#NotHer? International Women’s Day and the Attack on Female Human Rights Defenders
International Women’s Day provides an opportunity to not only reflect on the state of women’s rights globally but to consider the efforts of those who risk their lives daily to promote those rights.
Last week, the UN special rapporteur on human rights defenders presented his most recent report during the fortieth session of the Human Rights Council. The report revealed a worrying increase in attacks against women rights defenders around the world, attributable to the scapegoating of “gender ideology.” These attacks take various forms, ranging from killings, beatings, and harassment, to restrictions on funding for women’s rights organizations. Because women defenders constitute an essential and vibrant part of civil society, these actions have serious repercussions for the health of civic space as a whole and demand immediate action by the international community.
The rise of populism, fundamentalism, and violent extremism has amplified narratives by authoritarian governments and democracies with illiberal tendencies that seek to demonize gender equality. According to the UN report, an increasing number of countries, in both the Global North and South, are attempting to restrict civil space for society by imposing legal and administrative requirements to curtail the rights to freedom of opinion, expression, association, and assembly. Of particular concern is the scapegoating of what is called “gender ideology,” via rhetoric deployed by oppressive governments to silence the voices of women defenders and narrow space for civil society. While this is far from being a new phenomenon, it has become ever more prominent in countries in Eastern Europe and Latin America, such as Poland, Brazil, Colombia, and Nicaragua.
“Gender ideology,” as explained by Michelle Gallo, is a concept constructed by reactionary politicians that “redefines reforms that benefit women and LGBTI people—such as the right to same-sex marriage—as the ‘imposition’ of a system of beliefs that threatens ‘Christian values’ and corrupts society.” As characterized by Gillian Kane, it is “neither a legitimate academic term, nor a political movement,” but “a theory described by far-right religious activists to be a gay– and feminist-led movement out to upend the traditional family and the natural order of society.” According to Human Rights Watch, this rhetoric serves two purposes: “to unite people around a concept of ‘traditional values’ in opposition to a perceived foreign threat and to demonize women’s rights activists and individuals who do not conform to sexual and gender norms.”
A recent Human Rights Watch report entitled, “The Breath of the Government on My Back” unveils the extent to which the Polish government consistently targets women’s rights organizations by engaging in public smear campaigns, raiding their offices without reason other than to instill fear, and cutting off funding for their operations without any justification. Between 2015 and 2017 alone, the Office of the Ombudsman for Human Rights cut the budget for gender equality in half. These actions have denied thousands of women access to legal services that protect them from domestic violence and abuse, as well as reproductive health services. Moreover, government actions to thwart efforts of women’s rights organizations are not limited to the organizations themselves but sometimes extend to anyone who openly supports their work. For example, the government has retaliated against school employees simply for allowing non-governmental organizations to host workshops on women’s rights at their schools.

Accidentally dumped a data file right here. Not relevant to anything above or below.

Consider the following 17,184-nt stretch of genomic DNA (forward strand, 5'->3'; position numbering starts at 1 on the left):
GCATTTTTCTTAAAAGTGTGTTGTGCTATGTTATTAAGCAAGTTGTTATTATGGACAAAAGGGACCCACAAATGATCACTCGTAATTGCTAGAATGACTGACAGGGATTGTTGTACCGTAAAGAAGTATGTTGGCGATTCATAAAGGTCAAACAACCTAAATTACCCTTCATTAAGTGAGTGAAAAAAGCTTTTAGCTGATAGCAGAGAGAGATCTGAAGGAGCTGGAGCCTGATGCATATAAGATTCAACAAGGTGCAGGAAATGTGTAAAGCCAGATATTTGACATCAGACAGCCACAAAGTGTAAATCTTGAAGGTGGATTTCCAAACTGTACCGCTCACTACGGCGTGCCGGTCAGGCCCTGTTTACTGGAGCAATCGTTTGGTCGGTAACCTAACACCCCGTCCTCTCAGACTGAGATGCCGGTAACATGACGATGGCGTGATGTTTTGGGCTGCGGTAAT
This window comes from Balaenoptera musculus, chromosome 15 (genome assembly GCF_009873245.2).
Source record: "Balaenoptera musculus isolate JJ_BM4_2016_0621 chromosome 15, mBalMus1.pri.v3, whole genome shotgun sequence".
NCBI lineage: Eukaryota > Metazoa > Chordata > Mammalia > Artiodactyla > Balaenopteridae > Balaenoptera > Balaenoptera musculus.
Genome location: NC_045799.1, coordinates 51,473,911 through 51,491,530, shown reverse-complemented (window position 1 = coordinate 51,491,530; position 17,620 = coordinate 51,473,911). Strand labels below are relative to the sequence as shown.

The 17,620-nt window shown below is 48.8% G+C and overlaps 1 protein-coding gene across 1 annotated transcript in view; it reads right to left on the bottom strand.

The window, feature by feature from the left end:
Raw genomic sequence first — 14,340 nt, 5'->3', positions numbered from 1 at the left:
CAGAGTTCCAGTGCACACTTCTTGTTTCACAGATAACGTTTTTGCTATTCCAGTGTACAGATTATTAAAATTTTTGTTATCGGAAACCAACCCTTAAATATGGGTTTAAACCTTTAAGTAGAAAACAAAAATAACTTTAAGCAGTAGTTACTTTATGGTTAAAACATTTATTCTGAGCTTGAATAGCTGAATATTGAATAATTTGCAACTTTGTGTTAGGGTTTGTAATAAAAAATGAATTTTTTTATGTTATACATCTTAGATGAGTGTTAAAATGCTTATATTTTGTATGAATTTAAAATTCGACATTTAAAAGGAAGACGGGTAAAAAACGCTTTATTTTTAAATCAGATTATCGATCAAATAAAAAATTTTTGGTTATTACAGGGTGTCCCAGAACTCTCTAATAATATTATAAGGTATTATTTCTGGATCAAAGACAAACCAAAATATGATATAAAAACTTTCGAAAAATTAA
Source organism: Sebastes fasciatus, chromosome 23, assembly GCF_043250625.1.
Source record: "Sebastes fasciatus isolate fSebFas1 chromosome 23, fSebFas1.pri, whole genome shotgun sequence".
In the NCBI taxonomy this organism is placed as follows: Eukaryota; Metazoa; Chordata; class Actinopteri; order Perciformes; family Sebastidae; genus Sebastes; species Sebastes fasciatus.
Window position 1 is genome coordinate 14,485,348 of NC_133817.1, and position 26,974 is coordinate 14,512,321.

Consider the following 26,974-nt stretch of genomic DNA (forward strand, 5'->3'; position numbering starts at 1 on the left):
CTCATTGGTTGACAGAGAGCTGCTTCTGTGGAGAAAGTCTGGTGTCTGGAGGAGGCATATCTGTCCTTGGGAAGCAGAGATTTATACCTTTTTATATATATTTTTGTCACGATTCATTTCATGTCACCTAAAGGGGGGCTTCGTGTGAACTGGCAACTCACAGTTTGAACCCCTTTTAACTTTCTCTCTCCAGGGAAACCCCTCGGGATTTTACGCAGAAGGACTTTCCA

In Brazil, shortly after his election, President Jair Bolsonaro removed the concerns of the LGBTQIA community from consideration by the new human rights ministry, without appointing any other agency to deal with these issues. This action is consistent with his previous attempts to spread his theory that so-called “gender ideology” “poses a threat to Brazil’s Christian values.” Perhaps as a result of this rhetoric, the country has witnessed an alarmingly high number of LGBTQIA deaths—445 in 2017 alone, representing a 30 percent increase from 2016.
Colombia has also faced its fair share of anti-gender hyperbole, even though the country has seemingly taken actions that support gender equality, such as the introduction of a “gender focus” into 2016 peace accords between the Colombian government and the Revolutionary Armed Forces of Columbia, and decriminalizing abortion and same-sex marriage. These actions, however, are claimed to have prompted a backlash; the country has subsequently witnessed a significant increase of violence against human rights defenders, including women human rights defenders.